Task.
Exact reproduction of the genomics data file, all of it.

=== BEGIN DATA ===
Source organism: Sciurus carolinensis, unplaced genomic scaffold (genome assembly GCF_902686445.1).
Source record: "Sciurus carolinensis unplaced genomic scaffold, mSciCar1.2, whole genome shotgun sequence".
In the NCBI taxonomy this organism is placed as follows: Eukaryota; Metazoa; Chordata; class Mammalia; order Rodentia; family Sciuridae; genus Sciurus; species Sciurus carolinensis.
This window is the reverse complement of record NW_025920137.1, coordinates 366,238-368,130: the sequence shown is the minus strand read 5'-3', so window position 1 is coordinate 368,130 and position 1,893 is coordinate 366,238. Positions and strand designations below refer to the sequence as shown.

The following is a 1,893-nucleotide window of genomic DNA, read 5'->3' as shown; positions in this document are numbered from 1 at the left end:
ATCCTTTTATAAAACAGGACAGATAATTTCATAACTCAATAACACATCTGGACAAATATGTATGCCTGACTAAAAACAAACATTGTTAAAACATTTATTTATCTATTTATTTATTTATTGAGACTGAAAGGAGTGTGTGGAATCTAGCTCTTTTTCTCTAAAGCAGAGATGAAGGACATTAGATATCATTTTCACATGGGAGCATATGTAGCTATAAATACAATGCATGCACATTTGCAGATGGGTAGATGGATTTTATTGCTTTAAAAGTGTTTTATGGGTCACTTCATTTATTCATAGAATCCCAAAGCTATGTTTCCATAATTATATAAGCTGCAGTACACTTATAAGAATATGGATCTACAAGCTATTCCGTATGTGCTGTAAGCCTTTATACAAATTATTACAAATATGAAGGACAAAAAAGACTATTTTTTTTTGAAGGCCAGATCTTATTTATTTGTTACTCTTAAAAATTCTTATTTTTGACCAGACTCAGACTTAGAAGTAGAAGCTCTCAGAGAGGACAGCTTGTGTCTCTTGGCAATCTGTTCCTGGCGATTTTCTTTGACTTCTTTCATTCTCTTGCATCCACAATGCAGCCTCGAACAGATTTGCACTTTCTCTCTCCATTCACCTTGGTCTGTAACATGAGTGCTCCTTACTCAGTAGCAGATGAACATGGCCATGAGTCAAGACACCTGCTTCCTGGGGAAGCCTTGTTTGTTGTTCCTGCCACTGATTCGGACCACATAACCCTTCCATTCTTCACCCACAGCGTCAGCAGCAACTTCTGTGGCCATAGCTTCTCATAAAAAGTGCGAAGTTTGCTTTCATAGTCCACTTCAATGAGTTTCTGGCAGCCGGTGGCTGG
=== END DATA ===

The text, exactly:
Source organism: Sciurus carolinensis, unplaced genomic scaffold (genome assembly GCF_902686445.1).
Source record: "Sciurus carolinensis unplaced genomic scaffold, mSciCar1.2, whole genome shotgun sequence".
In the NCBI taxonomy this organism is placed as follows: Eukaryota; Metazoa; Chordata; class Mammalia; order Rodentia; family Sciuridae; genus Sciurus; species Sciurus carolinensis.
This window is the reverse complement of record NW_025920137.1, coordinates 366,238-368,130: the sequence shown is the minus strand read 5'-3', so window position 1 is coordinate 368,130 and position 1,893 is coordinate 366,238. Positions and strand designations below refer to the sequence as shown.

The following is a 1,893-nucleotide window of genomic DNA, read 5'->3' as shown; positions in this document are numbered from 1 at the left end:
ATCCTTTTATAAAACAGGACAGATAATTTCATAACTCAATAACACATCTGGACAAATATGTATGCCTGACTAAAAACAAACATTGTTAAAACATTTATTTATCTATTTATTTATTTATTGAGACTGAAAGGAGTGTGTGGAATCTAGCTCTTTTTCTCTAAAGCAGAGATGAAGGACATTAGATATCATTTTCACATGGGAGCATATGTAGCTATAAATACAATGCATGCACATTTGCAGATGGGTAGATGGATTTTATTGCTTTAAAAGTGTTTTATGGGTCACTTCATTTATTCATAGAATCCCAAAGCTATGTTTCCATAATTATATAAGCTGCAGTACACTTATAAGAATATGGATCTACAAGCTATTCCGTATGTGCTGTAAGCCTTTATACAAATTATTACAAATATGAAGGACAAAAAAGACTATTTTTTTTTGAAGGCCAGATCTTATTTATTTGTTACTCTTAAAAATTCTTATTTTTGACCAGACTCAGACTTAGAAGTAGAAGCTCTCAGAGAGGACAGCTTGTGTCTCTTGGCAATCTGTTCCTGGCGATTTTCTTTGACTTCTTTCATTCTCTTGCATCCACAATGCAGCCTCGAACAGATTTGCACTTTCTCTCTCCATTCACCTTGGTCTGTAACATGAGTGCTCCTTACTCAGTAGCAGATGAACATGGCCATGAGTCAAGACACCTGCTTCCTGGGGAAGCCTTGTTTGTTGTTCCTGCCACTGATTCGGACCACATAACCCTTCCATTCTTCACCCACAGCGTCAGCAGCAACTTCTGTGGCCATAGCTTCTCATAAAAAGTGCGAAGTTTGCTTTCATAGTCCACTTCAATGAGTTTCTGGCAGCCGGTGGCTGG